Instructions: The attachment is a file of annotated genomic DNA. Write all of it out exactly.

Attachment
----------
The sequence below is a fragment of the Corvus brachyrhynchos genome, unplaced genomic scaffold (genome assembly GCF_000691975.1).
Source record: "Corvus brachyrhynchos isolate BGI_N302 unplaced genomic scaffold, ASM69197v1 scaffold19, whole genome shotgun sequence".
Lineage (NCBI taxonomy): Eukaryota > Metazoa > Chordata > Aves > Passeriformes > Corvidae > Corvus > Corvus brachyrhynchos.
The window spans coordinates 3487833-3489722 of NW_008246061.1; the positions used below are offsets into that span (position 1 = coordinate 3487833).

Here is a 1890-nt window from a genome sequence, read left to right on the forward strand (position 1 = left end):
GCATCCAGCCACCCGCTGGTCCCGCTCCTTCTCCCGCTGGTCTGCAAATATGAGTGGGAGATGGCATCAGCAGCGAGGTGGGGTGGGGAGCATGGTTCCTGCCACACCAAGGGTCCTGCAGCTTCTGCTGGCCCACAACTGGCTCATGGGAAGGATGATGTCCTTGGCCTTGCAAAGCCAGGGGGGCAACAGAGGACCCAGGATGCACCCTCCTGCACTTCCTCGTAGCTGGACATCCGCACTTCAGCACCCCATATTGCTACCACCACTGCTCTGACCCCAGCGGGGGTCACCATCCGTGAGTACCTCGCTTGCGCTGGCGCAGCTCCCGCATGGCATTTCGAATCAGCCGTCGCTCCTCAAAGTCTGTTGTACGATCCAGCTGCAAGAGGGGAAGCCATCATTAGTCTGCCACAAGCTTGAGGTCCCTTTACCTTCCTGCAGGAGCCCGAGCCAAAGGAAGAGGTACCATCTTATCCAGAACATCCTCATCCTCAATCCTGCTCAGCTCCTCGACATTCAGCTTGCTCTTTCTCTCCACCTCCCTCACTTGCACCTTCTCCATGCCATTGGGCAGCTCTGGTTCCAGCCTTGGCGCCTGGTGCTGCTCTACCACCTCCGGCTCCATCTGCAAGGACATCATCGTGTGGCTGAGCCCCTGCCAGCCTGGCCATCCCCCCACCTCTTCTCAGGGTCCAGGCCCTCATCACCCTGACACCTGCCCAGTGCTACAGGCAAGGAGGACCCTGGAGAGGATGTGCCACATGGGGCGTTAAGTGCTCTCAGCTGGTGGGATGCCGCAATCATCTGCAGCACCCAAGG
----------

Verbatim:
The sequence below is a fragment of the Corvus brachyrhynchos genome, unplaced genomic scaffold (genome assembly GCF_000691975.1).
Source record: "Corvus brachyrhynchos isolate BGI_N302 unplaced genomic scaffold, ASM69197v1 scaffold19, whole genome shotgun sequence".
Lineage (NCBI taxonomy): Eukaryota > Metazoa > Chordata > Aves > Passeriformes > Corvidae > Corvus > Corvus brachyrhynchos.
The window spans coordinates 3487833-3489722 of NW_008246061.1; the positions used below are offsets into that span (position 1 = coordinate 3487833).

Here is a 1890-nt window from a genome sequence, read left to right on the forward strand (position 1 = left end):
GCATCCAGCCACCCGCTGGTCCCGCTCCTTCTCCCGCTGGTCTGCAAATATGAGTGGGAGATGGCATCAGCAGCGAGGTGGGGTGGGGAGCATGGTTCCTGCCACACCAAGGGTCCTGCAGCTTCTGCTGGCCCACAACTGGCTCATGGGAAGGATGATGTCCTTGGCCTTGCAAAGCCAGGGGGGCAACAGAGGACCCAGGATGCACCCTCCTGCACTTCCTCGTAGCTGGACATCCGCACTTCAGCACCCCATATTGCTACCACCACTGCTCTGACCCCAGCGGGGGTCACCATCCGTGAGTACCTCGCTTGCGCTGGCGCAGCTCCCGCATGGCATTTCGAATCAGCCGTCGCTCCTCAAAGTCTGTTGTACGATCCAGCTGCAAGAGGGGAAGCCATCATTAGTCTGCCACAAGCTTGAGGTCCCTTTACCTTCCTGCAGGAGCCCGAGCCAAAGGAAGAGGTACCATCTTATCCAGAACATCCTCATCCTCAATCCTGCTCAGCTCCTCGACATTCAGCTTGCTCTTTCTCTCCACCTCCCTCACTTGCACCTTCTCCATGCCATTGGGCAGCTCTGGTTCCAGCCTTGGCGCCTGGTGCTGCTCTACCACCTCCGGCTCCATCTGCAAGGACATCATCGTGTGGCTGAGCCCCTGCCAGCCTGGCCATCCCCCCACCTCTTCTCAGGGTCCAGGCCCTCATCACCCTGACACCTGCCCAGTGCTACAGGCAAGGAGGACCCTGGAGAGGATGTGCCACATGGGGCGTTAAGTGCTCTCAGCTGGTGGGATGCCGCAATCATCTGCAGCACCCAAGG